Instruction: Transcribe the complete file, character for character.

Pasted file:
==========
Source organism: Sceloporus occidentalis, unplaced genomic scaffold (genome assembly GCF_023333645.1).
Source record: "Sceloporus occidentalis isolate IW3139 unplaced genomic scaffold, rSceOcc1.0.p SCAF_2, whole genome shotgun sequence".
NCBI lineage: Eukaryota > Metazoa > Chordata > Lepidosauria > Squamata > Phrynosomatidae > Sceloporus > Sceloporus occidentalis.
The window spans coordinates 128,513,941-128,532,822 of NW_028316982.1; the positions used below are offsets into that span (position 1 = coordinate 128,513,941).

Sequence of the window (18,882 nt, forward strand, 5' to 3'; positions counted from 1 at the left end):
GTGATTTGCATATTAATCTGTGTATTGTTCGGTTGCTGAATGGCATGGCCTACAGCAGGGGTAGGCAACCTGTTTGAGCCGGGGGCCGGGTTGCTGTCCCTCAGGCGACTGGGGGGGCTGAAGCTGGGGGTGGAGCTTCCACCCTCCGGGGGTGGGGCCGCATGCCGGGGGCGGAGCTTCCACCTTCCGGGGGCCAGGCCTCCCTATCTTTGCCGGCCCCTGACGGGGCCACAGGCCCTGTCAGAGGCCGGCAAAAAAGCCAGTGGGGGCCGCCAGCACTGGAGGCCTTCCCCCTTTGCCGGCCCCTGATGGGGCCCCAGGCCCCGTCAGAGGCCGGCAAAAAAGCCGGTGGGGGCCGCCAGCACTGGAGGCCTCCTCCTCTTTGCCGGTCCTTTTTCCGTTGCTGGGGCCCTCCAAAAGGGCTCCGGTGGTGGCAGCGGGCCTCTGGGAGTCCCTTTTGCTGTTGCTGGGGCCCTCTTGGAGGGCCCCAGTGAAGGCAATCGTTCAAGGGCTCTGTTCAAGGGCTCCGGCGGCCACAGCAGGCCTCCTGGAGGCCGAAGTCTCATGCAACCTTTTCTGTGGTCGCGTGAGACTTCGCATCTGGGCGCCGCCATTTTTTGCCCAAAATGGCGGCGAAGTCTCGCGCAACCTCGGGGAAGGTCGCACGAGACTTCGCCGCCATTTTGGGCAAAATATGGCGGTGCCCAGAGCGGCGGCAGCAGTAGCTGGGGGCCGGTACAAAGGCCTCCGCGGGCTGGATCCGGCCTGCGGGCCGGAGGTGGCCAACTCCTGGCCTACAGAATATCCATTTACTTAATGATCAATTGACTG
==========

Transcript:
Source organism: Sceloporus occidentalis, unplaced genomic scaffold (genome assembly GCF_023333645.1).
Source record: "Sceloporus occidentalis isolate IW3139 unplaced genomic scaffold, rSceOcc1.0.p SCAF_2, whole genome shotgun sequence".
NCBI lineage: Eukaryota > Metazoa > Chordata > Lepidosauria > Squamata > Phrynosomatidae > Sceloporus > Sceloporus occidentalis.
The window spans coordinates 128,513,941-128,532,822 of NW_028316982.1; the positions used below are offsets into that span (position 1 = coordinate 128,513,941).

Sequence of the window (18,882 nt, forward strand, 5' to 3'; positions counted from 1 at the left end):
GTGATTTGCATATTAATCTGTGTATTGTTCGGTTGCTGAATGGCATGGCCTACAGCAGGGGTAGGCAACCTGTTTGAGCCGGGGGCCGGGTTGCTGTCCCTCAGGCGACTGGGGGGGCTGAAGCTGGGGGTGGAGCTTCCACCCTCCGGGGGTGGGGCCGCATGCCGGGGGCGGAGCTTCCACCTTCCGGGGGCCAGGCCTCCCTATCTTTGCCGGCCCCTGACGGGGCCACAGGCCCTGTCAGAGGCCGGCAAAAAAGCCAGTGGGGGCCGCCAGCACTGGAGGCCTTCCCCCTTTGCCGGCCCCTGATGGGGCCCCAGGCCCCGTCAGAGGCCGGCAAAAAAGCCGGTGGGGGCCGCCAGCACTGGAGGCCTCCTCCTCTTTGCCGGTCCTTTTTCCGTTGCTGGGGCCCTCCAAAAGGGCTCCGGTGGTGGCAGCGGGCCTCTGGGAGTCCCTTTTGCTGTTGCTGGGGCCCTCTTGGAGGGCCCCAGTGAAGGCAATCGTTCAAGGGCTCTGTTCAAGGGCTCCGGCGGCCACAGCAGGCCTCCTGGAGGCCGAAGTCTCATGCAACCTTTTCTGTGGTCGCGTGAGACTTCGCATCTGGGCGCCGCCATTTTTTGCCCAAAATGGCGGCGAAGTCTCGCGCAACCTCGGGGAAGGTCGCACGAGACTTCGCCGCCATTTTGGGCAAAATATGGCGGTGCCCAGAGCGGCGGCAGCAGTAGCTGGGGGCCGGTACAAAGGCCTCCGCGGGCTGGATCCGGCCTGCGGGCCGGAGGTGGCCAACTCCTGGCCTACAGAATATCCATTTACTTAATGATCAATTGACTG